would irritate and corrode an open wound — festering the tender

"Better thus dreaded than the 'Dupe' I have been!" said he,
boldly, and entered the inn, where now the preparations for the
coming day had begun. He ordered his breakfast, and post-horses
for Killaloe, resolved to see Tubbermore once again, ere he left it
for ever.

It was a bright morning in the early spring as Cashel drove through
the wide-spreading park of Tubbermore. Dewdrops spangled the


grass, amid wliicli crocus and daffodil flo^vers were scattered. The
trees were topped with fresh buds ; the birds were chirping and
twittering on the branches ; the noiseless river, too, flowed past, its
circling eddies looking like blossoms on the stream. All was joyous
and redolent of promise, save him whose humbled spirit beheld in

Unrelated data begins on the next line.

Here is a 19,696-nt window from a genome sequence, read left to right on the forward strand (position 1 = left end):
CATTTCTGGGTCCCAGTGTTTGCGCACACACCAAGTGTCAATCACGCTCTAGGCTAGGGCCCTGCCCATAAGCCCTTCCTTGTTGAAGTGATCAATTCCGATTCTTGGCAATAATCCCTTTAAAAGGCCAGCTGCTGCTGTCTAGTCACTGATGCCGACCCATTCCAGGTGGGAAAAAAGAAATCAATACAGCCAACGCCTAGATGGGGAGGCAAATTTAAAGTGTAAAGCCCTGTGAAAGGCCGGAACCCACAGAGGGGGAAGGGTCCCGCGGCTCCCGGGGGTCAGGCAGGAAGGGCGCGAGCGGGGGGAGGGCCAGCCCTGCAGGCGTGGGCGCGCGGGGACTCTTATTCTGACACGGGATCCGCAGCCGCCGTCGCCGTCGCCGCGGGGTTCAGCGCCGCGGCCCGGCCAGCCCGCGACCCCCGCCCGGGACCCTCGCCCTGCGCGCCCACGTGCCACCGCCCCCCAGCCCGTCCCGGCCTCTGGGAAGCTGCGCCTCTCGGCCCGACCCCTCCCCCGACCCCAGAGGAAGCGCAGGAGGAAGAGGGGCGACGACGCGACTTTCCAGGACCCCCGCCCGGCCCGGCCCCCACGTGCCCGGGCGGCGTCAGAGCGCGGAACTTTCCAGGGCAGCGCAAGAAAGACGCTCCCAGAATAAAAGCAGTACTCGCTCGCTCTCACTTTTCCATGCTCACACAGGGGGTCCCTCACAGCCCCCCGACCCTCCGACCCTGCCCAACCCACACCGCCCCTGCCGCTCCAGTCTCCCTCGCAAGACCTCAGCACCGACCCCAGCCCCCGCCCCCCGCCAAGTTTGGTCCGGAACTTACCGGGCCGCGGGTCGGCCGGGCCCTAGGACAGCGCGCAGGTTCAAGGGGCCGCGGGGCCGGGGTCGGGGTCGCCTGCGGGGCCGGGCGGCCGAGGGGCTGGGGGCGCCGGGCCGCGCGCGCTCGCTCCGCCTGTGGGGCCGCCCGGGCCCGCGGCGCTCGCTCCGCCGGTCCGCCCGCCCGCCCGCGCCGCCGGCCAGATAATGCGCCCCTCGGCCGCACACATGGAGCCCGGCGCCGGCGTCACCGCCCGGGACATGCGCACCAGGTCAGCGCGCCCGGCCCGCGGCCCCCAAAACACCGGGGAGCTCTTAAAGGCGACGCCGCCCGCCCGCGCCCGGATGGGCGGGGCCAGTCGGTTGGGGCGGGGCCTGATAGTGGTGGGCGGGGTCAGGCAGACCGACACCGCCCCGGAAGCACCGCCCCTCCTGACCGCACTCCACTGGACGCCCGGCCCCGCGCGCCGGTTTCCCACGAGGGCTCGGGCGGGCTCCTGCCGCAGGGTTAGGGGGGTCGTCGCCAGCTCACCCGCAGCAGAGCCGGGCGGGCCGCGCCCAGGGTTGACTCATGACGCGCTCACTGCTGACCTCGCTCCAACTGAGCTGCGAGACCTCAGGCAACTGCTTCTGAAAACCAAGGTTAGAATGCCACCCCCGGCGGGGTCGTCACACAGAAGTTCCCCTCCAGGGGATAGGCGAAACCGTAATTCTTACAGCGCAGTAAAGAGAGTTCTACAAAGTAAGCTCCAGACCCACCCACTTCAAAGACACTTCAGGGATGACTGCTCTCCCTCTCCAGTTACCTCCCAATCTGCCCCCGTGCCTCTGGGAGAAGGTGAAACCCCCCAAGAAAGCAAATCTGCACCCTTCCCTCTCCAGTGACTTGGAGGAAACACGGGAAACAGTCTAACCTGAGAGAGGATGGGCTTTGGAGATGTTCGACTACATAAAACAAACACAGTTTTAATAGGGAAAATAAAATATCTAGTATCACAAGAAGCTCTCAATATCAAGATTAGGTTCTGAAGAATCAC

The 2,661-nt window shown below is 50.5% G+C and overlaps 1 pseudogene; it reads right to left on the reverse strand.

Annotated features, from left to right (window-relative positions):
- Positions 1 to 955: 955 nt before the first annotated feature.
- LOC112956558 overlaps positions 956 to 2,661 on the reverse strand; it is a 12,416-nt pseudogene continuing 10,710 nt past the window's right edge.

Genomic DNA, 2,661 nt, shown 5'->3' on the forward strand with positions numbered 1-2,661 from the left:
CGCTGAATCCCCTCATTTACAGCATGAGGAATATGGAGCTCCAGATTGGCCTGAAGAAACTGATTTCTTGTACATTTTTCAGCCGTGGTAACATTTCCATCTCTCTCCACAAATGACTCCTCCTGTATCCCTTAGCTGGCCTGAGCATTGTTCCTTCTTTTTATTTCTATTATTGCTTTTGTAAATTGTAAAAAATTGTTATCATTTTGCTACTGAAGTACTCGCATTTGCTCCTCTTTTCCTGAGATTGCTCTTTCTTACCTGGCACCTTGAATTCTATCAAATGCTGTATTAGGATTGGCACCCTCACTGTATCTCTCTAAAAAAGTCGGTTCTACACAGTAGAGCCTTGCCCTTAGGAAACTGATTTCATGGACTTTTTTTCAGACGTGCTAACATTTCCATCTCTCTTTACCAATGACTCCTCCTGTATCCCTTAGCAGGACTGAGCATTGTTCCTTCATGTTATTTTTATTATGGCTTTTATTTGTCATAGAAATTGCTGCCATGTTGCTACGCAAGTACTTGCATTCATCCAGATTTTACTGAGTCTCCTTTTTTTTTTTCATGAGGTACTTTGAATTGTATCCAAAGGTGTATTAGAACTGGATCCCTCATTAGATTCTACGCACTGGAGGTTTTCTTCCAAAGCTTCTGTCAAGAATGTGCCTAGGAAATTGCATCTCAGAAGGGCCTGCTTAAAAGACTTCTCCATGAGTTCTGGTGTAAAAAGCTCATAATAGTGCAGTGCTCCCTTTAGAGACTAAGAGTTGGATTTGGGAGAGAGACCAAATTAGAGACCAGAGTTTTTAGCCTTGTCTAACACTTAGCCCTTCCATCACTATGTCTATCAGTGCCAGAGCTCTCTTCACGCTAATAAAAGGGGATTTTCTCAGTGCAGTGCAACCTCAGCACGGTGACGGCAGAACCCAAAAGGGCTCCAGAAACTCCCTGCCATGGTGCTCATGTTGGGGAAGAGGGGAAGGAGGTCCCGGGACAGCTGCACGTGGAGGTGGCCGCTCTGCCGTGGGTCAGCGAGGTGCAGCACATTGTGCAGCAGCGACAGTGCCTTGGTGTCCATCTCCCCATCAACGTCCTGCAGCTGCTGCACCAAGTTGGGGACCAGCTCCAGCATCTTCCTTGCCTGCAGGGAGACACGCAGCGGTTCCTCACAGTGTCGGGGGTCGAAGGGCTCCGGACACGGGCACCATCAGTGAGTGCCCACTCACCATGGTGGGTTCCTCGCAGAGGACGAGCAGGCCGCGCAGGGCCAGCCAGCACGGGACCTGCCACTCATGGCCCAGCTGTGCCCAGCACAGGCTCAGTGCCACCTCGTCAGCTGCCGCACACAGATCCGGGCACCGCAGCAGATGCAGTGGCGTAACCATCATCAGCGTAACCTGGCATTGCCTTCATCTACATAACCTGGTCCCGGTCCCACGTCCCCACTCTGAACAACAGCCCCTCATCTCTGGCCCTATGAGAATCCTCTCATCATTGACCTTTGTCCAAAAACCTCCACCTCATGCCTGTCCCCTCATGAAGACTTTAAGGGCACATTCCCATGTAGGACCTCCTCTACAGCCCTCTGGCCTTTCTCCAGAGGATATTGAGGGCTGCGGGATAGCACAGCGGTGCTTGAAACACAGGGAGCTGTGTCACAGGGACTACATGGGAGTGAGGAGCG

everything around him the signs of self-reproach.

" These," thought he, " were the rich gifts of fortune that I have
squandered ! This was the paradise I have laid waste ! Here, where
I might have lived happy, honoured, and respected, I see myself
wretched and sbunned! The defeats we meet witb in hardy and
hazardous enterprise are softened down by having dared danger fear-
lessly — by having combated manfully with the enemy. But Avhat
solace is there for him whose reverses spring from childlike weakness
and imbecility — whose life becomes the plaything of parasites and
flatterers ! Could I ever liave thought I would become this ? AVhat
should I once have said of him who would have prophesied me such
as I now am ?"

These gloomy reveries grew deeper and darker as he wandered
from place to place, and marked the stealthy glances and timid
reverences of the peasants as they passed him. " It is only the Jury
have called me 'IS'ot Guilty,' " said he to himself; "the world has
pronounced another verdict, I have come from that dock as one
might have risen from an unhonoured grave, to be looked on with
fear and sorrow. Be it so ; mine must be a lonely existence."

Every room he entered recalled some scene of his past life. Here